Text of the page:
Nicaea

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Nicaea
Νίκαια
Nicaea is located in Turkey
Nicaea
Nicaea
Location of Nicaea
Coordinates: 40°25.74′N 29°43.17′E / 40.42900°N 29.71950°E / 40.42900; 29.71950Coordinates: 40°25.74′N 29°43.17′E / 40.42900°N 29.71950°E / 40.42900; 29.71950

Nicaea (/nˈsə/; Greek: Νίκαια) was a Hellenic city in northwestern Anatolia, and is primarily known as the site of the First and Second Councils of Nicaea (the first and seventh Ecumenical councils in the early history of the Christian Church), the Nicene Creed (which comes from the First Council), and as the capital city of the Empire of Nicaea.

Nicaea served as the interim capital city of the Byzantine Empire between 1204 and 1261, following the Fourth Crusade in 1204, until the recapture of Constantinople by the Byzantines in 1261.

The ancient city is located within modern Iznik, Turkey, and is situated in a fertile basin at the eastern end of Lake Ascanius, bounded by ranges of hills to the north and south. It is situated with its west wall rising from the lake itself, providing both protection from siege from that direction, as well as a source of supplies which would be difficult to cut off. The lake is large enough that it could not be blockaded from the land easily, and the city was large enough to make any attempt to reach the harbour from shore-based siege weapons very difficult.

The ancient city is surrounded on all sides by 5 km (3 mi) of walls about 10 m (33 ft) high. These are in turn surrounded by a double ditch on the land portions, and also included over 100 towers in various locations. Large gates on the three landbound sides of the walls provided the only entrance to the city.

Today the walls have been pierced in many places for roads, but much of the early work survives and, as a result, it is a major tourist destination.

History[edit]

Early history, Roman and Byzantine Empires[edit]

The Lefke Gate, part of Nicaea's city walls.

The place is said to have been colonized by Bottiaeans, and to have originally borne the name of Ancore (Steph. B. s. v.) or Helicore (Geogr. Min. p. 40, ed. Hudson); but it was subsequently destroyed by the Mysians. A few years after the death of Alexander the Great, Macedonian king Antigonus — who had taken control of much of Asia Minor upon the death of Alexander (under whom Antigonus had served as a general) — probably after his victory over Eumenes, in 316 BC, rebuilt the town, and called it, after himself, Antigoneia (Greek: Αντιγόνεια). (Steph. B. l. c.; Eustath. ad Horn. II. ii. 863)

Several other of Alexander's generals (known together as the Diadochi (Latin; original Greek Διάδοχοι/Diadokhoi "successors")) later conspired to remove Antigonus, and after defeating him the area was given to Thessalian general Lysimachus (Lysimakhos) (circa 355 BC-281 BC) in 301 BC as his share of the lands. He renamed it Nicaea (Greek: Νίκαια, also transliterated as Nikaia or Nicæa; see also List of traditional Greek place names), in tribute to his wife Nicaea, a daughter of Antipater.[1]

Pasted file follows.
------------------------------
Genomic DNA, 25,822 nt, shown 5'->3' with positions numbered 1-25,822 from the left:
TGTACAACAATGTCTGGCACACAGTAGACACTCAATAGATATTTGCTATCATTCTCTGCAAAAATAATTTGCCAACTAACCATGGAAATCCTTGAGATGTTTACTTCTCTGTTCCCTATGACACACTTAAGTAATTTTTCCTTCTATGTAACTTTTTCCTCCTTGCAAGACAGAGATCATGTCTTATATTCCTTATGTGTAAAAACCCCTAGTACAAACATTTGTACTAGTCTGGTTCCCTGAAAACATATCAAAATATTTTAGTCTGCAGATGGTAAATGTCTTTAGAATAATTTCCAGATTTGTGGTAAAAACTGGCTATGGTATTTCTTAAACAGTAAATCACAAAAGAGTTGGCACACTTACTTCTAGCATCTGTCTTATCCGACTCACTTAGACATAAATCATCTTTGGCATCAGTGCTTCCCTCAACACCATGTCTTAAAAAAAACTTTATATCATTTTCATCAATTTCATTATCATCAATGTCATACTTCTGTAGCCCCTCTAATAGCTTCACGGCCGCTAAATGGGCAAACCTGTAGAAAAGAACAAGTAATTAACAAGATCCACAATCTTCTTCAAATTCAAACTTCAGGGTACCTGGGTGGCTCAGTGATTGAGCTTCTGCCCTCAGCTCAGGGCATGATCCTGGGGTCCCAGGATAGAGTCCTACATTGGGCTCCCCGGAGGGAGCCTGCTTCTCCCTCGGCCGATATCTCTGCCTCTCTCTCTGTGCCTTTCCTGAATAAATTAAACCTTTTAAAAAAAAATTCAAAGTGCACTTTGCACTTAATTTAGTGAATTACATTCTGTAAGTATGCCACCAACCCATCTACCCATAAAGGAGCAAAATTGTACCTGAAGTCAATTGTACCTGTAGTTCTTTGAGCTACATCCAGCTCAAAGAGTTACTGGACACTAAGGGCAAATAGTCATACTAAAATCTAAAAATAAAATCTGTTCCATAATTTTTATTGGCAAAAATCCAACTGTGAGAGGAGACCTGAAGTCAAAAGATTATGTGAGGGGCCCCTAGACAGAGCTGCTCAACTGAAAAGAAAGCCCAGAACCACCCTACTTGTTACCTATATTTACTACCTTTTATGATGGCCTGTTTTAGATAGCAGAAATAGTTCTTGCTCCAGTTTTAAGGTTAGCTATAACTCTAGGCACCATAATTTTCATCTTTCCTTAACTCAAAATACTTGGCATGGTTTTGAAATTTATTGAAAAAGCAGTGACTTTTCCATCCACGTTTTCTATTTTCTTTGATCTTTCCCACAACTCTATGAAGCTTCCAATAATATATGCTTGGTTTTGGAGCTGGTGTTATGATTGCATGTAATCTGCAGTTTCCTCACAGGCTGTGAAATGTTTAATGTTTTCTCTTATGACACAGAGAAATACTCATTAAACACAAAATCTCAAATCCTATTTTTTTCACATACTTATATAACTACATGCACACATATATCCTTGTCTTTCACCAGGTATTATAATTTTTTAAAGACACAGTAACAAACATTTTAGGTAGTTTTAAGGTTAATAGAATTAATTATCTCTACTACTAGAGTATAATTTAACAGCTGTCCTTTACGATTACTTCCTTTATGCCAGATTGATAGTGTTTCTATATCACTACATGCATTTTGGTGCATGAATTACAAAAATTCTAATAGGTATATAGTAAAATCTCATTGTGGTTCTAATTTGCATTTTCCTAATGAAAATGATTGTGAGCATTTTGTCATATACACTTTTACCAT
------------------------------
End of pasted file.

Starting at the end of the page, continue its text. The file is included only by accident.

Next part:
According to another account (Memnon, ap. Phot. Cod. 224. p. 233, ed. Bekker), Nicaea was founded by men from Nicaea near Thermopylae, who had served in the army of Alexander the Great. The town was built with great regularity, in the form of a square, measuring 16 stadia in circumference; it had four gates, and all its streets intersected one another at right angles, so that from a monument in the centre all the four gates could be seen.[2] This monument stood in the gymnasium, which was destroyed by fire, but was restored with increased magnificence by Pliny the younger,[3] when he was governor of Bithynia. In his writtings Pliny the younger makes frequent mention of Nicaea and its public buildings.

Strabo[4] also describes ancient Nicaea as built in a tetragonis form. That is a square, with a gate in the middle of each of the four sides of the city, and the town intersected by two main roads that meet in the centre where a herion would stand. Strabo claimed that from this monument all four gates could be viewed. By the middle ages the much smaller Islamic town had lost its regular street pattern.

The city was built on an important crossroads between Galatia and Phrygia, and thus saw steady trade. Soon after the time of Lysimachus, Nicaea became a city of great importance, and the kings of Bithynia, whose era begins in 288 BC with Zipoetes, often resided at Nicaea. It has already been mentioned that in the time of Strabo it is called the metropolis of Bithynia, an honour which is also assigned to it on some coins, though in later times it was enjoyed by Nicomedia.

The two cities kept up a long and vehement dispute about the precedence, and the 38th oration of Dio Chrysostomus was expressly composed to settle the dispute. From this oration, it appears that Nicomedia alone had a right to the title of metropolis, but both were the first cities of the country.

The theatre, restored by Pliny, but now fallen once again into dilapidation.

The younger Pliny makes frequent mention of Nicaea and its public buildings, which he undertook to restore when governor of Bithynia.[5] It was the birthplace of the mathematician and astronomer Sporus (circa 240), the astronomer Hipparchus (circa 194 BC), and the historian Dio Cassius (circa 165).[6] It was the death-place of the comedian Philistion.

The numerous coins of Nicaea which still exist attest the interest taken in the city by the emperors, as well as its attachment to the rulers; many of them commemorate great festivals celebrated there in honour of gods and emperors, as Olympia, Isthmia, Dionysia, Pythia, Commodia, Severia, Philadelphia, etc.

Throughout the imperial period, Nicaea remained an important town; for its situation was particularly favourable, being only 40 km (25 mi) distant from Prusa (Pliny v. 32), and 70 km (43 mi) from Constantinople. (It. Ant. p. 141.) When Constantinople became the capital of the Eastern Empire, Nicaea did not lose in importance; for its present walls, which were erected during the last period of the Empire, enclose a much greater space than that ascribed to the place in the time of Strabo. Much of the existing architecture and defensive works date to this time, early 4th century.

Nicaea suffered much from earthquakes in 358, 362 and 368; after the last of which, it was restored by the emperor Valens.

Nicaea in early Christianity[edit]

The First Council of Nicaea (/naɪ'si:ə/; Greek: Νίκαια /'ni:kaɪja/) was a council of Christian bishops convened in Nicaea in Bithynia (present-day İznik in Turkey) by the Roman Emperor Constantine I in AD 325. This first ecumenical council was the first effort to attain consensus in the church through an assembly representing all of Christendom. The doctrine of the Trinity was finalized at the Council of Constantinople in 381 AD which expressly included the Holy Ghost as equal to the Father and the Son.